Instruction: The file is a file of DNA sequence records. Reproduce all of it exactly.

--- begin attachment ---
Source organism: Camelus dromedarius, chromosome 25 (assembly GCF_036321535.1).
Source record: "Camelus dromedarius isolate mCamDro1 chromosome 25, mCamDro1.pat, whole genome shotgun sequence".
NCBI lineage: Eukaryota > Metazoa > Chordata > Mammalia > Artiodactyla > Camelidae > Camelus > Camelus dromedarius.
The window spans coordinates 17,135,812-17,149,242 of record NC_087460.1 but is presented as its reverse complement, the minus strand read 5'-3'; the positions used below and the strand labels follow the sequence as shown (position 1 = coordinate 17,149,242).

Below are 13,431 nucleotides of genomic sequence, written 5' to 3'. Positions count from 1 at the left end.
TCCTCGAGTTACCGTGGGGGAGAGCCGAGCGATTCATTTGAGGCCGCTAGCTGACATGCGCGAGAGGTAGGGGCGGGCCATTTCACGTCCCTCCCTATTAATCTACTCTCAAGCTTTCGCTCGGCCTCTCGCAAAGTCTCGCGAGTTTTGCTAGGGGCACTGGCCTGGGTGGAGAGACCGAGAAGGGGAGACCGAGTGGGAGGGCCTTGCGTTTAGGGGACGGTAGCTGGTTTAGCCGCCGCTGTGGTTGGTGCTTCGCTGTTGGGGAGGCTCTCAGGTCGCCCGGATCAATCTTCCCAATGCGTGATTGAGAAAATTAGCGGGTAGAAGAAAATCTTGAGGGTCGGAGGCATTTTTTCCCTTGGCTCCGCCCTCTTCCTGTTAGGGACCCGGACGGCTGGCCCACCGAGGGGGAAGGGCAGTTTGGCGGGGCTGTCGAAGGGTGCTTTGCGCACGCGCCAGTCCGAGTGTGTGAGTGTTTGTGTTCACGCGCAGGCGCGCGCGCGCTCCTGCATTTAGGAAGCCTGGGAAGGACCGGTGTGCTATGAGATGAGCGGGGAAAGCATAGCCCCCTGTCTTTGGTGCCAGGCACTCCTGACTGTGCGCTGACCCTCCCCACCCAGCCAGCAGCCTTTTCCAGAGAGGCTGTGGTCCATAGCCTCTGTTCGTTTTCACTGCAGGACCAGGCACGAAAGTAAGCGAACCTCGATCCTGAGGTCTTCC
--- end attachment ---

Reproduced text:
Source organism: Camelus dromedarius, chromosome 25 (assembly GCF_036321535.1).
Source record: "Camelus dromedarius isolate mCamDro1 chromosome 25, mCamDro1.pat, whole genome shotgun sequence".
NCBI lineage: Eukaryota > Metazoa > Chordata > Mammalia > Artiodactyla > Camelidae > Camelus > Camelus dromedarius.
The window spans coordinates 17,135,812-17,149,242 of record NC_087460.1 but is presented as its reverse complement, the minus strand read 5'-3'; the positions used below and the strand labels follow the sequence as shown (position 1 = coordinate 17,149,242).

Below are 13,431 nucleotides of genomic sequence, written 5' to 3'. Positions count from 1 at the left end.
TCCTCGAGTTACCGTGGGGGAGAGCCGAGCGATTCATTTGAGGCCGCTAGCTGACATGCGCGAGAGGTAGGGGCGGGCCATTTCACGTCCCTCCCTATTAATCTACTCTCAAGCTTTCGCTCGGCCTCTCGCAAAGTCTCGCGAGTTTTGCTAGGGGCACTGGCCTGGGTGGAGAGACCGAGAAGGGGAGACCGAGTGGGAGGGCCTTGCGTTTAGGGGACGGTAGCTGGTTTAGCCGCCGCTGTGGTTGGTGCTTCGCTGTTGGGGAGGCTCTCAGGTCGCCCGGATCAATCTTCCCAATGCGTGATTGAGAAAATTAGCGGGTAGAAGAAAATCTTGAGGGTCGGAGGCATTTTTTCCCTTGGCTCCGCCCTCTTCCTGTTAGGGACCCGGACGGCTGGCCCACCGAGGGGGAAGGGCAGTTTGGCGGGGCTGTCGAAGGGTGCTTTGCGCACGCGCCAGTCCGAGTGTGTGAGTGTTTGTGTTCACGCGCAGGCGCGCGCGCGCTCCTGCATTTAGGAAGCCTGGGAAGGACCGGTGTGCTATGAGATGAGCGGGGAAAGCATAGCCCCCTGTCTTTGGTGCCAGGCACTCCTGACTGTGCGCTGACCCTCCCCACCCAGCCAGCAGCCTTTTCCAGAGAGGCTGTGGTCCATAGCCTCTGTTCGTTTTCACTGCAGGACCAGGCACGAAAGTAAGCGAACCTCGATCCTGAGGTCTTCC